Similarly Tank’s progressive view of females is on display in two of the best songs on the album; the first single, Maybe I Deserve and Lady On My Block. Both songs depict women at the end of their ropes because of a no good man. In the former, a woman who can’t take Tank cheating on her so she goes out with another man and the latter about a prostitute driven to kill her pimp. Neither is a popular take on women, as it does not lay blame on a woman. In the era of Lil’ Kim’s taking control of their sexuality, it might seem a bit backward to depict women as the victims of men. However, this is not really the case. Take Maybe I Deserve. It’s the perfect example of a contemporary singer who has really studied Marvin. This song is not really about a woman cheating…its really about the man feeling so guilty that he imagines the worst when his woman goes out with a homie from upstate. Tank takes us on a journey through his guilt stating (rather passionately) that maybe he deserves it.
Lady On My Block might be the most successful song, lyrically (along with the stellar Kill 4 U). Like Maybe I Deserve, Tank avoids passing blame which makes the killing of the pimp at the end seem less like a revenge fantasy and more like the desperation it really is. He opens with lines like She has no one she can call and asks How can she go from having everything/To having nothing at all. Musically, the track is purposefully laconic to avoid any sap and melodrama. Thus the song has a refreshing every day feel to it that makes it oddly frightening. In mood it has a similar effect as Lauryn Hill’s Every Ghetto, Every City. It’s very simple and relies heavily on Tank’s melody; sparse, no backgrounds, just a few well-chosen echoes.
But his gospel roots are on full display on two very different songs. One is tired playa/drug bullsh*t (Street Life) and the other is a similar idea surrounding crimes of passion (the standout, Kill 4 U). In these two songs, we see the fine line that Tank has created for himself. In the former, he is waxing repentant about his past and doing right for his young so…and it has been done before. Tank is straining vocally. He sounds like he’s in pain…and not the good kind of sangin-your-heart-out-pain. Real pain, like even he doesn’t believe what he’s singing.
But in the Kill 4 U, Tank constructs a fascinating psychological portrait of obsession, wherein he goes to such extremes for a woman that in the end he has to kill her to escape the torment. It walks a fine line of indicting a woman in his psychological downfall and that’s what makes it such a success. Tryin’ to make you realize/That I wanna love you for life/How can I make you see?/You’re the only one for me/Things you never had before/I give you that and so much more/I would go as far as you need/Just to make you see. To be frank…he’s crazy from jump. The song, or rather the relationship itself, takes place totally in his head, much like the cheating is in his head in Maybe I Deserve. Never once does the song say she asks him to, but he does it anyway, and that is what makes the song work.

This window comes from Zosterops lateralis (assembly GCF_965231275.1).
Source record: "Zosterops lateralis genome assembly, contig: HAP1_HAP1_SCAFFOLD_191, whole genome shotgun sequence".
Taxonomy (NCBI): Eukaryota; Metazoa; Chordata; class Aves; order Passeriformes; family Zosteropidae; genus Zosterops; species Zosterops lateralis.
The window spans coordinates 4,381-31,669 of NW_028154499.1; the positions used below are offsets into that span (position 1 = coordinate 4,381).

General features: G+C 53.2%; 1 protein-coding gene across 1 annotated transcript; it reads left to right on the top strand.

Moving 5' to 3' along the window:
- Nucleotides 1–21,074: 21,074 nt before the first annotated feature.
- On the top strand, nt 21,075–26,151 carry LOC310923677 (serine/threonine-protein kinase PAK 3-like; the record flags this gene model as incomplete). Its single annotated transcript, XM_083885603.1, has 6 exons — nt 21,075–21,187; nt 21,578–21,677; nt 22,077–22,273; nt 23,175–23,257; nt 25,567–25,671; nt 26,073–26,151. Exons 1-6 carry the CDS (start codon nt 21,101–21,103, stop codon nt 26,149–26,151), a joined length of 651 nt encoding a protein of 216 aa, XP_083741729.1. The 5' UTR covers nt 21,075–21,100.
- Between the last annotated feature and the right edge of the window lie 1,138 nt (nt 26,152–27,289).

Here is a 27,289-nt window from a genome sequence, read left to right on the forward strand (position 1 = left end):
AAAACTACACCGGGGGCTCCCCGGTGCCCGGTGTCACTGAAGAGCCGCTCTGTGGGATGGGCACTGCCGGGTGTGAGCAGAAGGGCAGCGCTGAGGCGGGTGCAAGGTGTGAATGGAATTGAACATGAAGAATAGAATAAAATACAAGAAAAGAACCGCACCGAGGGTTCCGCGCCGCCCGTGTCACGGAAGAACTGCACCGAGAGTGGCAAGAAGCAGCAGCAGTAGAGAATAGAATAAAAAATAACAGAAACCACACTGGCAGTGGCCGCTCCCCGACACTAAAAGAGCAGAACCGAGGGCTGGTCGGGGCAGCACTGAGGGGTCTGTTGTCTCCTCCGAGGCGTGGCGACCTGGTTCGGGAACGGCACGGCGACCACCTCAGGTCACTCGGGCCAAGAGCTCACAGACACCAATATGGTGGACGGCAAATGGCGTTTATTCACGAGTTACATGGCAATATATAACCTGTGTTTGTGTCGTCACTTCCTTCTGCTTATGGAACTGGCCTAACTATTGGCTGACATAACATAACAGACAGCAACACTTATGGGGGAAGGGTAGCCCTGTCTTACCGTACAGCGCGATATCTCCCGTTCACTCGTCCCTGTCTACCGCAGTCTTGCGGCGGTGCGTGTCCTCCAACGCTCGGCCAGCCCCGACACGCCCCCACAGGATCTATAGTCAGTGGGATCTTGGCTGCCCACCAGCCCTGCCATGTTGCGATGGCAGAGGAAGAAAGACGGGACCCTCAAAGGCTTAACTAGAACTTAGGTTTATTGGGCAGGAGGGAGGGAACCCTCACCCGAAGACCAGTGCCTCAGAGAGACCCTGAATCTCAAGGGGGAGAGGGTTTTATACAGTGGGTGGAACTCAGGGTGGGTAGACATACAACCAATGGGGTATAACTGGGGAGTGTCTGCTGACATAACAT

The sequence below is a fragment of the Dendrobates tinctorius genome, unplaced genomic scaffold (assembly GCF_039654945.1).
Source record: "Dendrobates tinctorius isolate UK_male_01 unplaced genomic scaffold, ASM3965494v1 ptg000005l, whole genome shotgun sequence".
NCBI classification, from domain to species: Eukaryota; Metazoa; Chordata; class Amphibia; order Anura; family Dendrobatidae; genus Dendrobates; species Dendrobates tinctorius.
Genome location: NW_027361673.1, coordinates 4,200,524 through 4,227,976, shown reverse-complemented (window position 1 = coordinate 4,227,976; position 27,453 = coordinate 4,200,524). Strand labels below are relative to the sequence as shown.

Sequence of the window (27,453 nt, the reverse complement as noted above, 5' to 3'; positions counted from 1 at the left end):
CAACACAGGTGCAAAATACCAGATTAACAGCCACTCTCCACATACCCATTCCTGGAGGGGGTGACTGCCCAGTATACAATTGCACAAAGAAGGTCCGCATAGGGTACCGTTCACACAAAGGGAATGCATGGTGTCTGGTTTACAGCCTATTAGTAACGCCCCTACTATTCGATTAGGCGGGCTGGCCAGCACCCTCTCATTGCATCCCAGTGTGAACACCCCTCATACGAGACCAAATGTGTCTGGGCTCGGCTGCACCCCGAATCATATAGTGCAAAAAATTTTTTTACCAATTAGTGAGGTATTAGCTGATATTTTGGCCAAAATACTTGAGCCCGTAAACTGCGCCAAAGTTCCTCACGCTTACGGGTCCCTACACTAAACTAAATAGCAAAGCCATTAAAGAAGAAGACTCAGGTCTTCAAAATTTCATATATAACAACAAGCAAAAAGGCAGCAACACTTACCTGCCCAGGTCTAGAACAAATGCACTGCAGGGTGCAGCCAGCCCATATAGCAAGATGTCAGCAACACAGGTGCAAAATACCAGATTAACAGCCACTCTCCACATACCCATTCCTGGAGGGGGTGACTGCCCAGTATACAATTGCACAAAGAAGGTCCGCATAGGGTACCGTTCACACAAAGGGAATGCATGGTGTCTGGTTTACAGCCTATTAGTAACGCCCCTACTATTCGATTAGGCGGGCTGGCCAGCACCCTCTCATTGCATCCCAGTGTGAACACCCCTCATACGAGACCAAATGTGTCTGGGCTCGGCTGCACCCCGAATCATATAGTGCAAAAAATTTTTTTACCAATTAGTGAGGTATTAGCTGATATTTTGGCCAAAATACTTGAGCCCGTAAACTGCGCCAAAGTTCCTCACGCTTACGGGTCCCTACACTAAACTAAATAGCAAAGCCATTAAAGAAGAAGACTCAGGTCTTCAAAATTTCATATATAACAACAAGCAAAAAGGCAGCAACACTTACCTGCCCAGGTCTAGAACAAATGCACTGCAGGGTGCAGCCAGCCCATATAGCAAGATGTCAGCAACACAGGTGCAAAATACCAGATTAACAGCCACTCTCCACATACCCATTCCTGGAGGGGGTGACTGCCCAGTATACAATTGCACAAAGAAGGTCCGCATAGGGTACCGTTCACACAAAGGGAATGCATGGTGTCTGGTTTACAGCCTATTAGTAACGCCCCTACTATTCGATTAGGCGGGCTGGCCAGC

Much of the album has this kind of lyrical complexity to it, from the oddly affecting depiction of alcohol-induced sex of Designated Driver, the more conventional breakup stuff of Can’t Get Down and I Don’t Wanna Be Loving You, to the ode to slow passionate lovemaking of the sex gospel, Slowly. On each song, Tank’s lyrics are never focused on the woman in an aggressive way. Of note, he makes a full-length song, the gorgeous strings-laden Let It Go, about coaxing a woman into sex with supreme confidence. He never once sounds nefarious, predatory or like he has his own pleasure on his mind.
Musically the album is tasteful as well. Even Budda’s busy production on the party joints Get Your Hands Up and What What What aren’t too busy. And the strings on Let It Go, the electric guitar on Designated Driver and the keys on I Don’t Wanna Be Lovin You enhance the sparse percussion of the productions instead of being flashy and disruptive.
So I guess you are really wondering if I’m over-exaggerating Tank’s progressiveness. No. But to be fair, most of what is progressive is thinly veiled in conventions of contemporary R&Band that…might be his biggest fault. Not going far enough. And being so good that the average listener or skeptic can’t catch the depth of the writing in the first listen.
Tank has constructed an album that thoroughly interrogates the way he sees women and himself, by extension. Even the more conventional songs never sound conventional because Tank’s restraint in sangin’ personalizes every note so you know that even if he is mad at a no good woman in I Don’t Wanna Be Lovin You is not really mad so much as just really sad. Force Of Nature is great because Tank is sensitive and reflective without being overtly so. And so while you can’t put your finger on what is so interesting about his lyricism, you know it’s interesting. And that’s what’s important.
STANDOUTS — Lady On My Block, Maybe I Deserve, Kill 4 U, Let It Go, and Slowly
4.5 stars out of 5.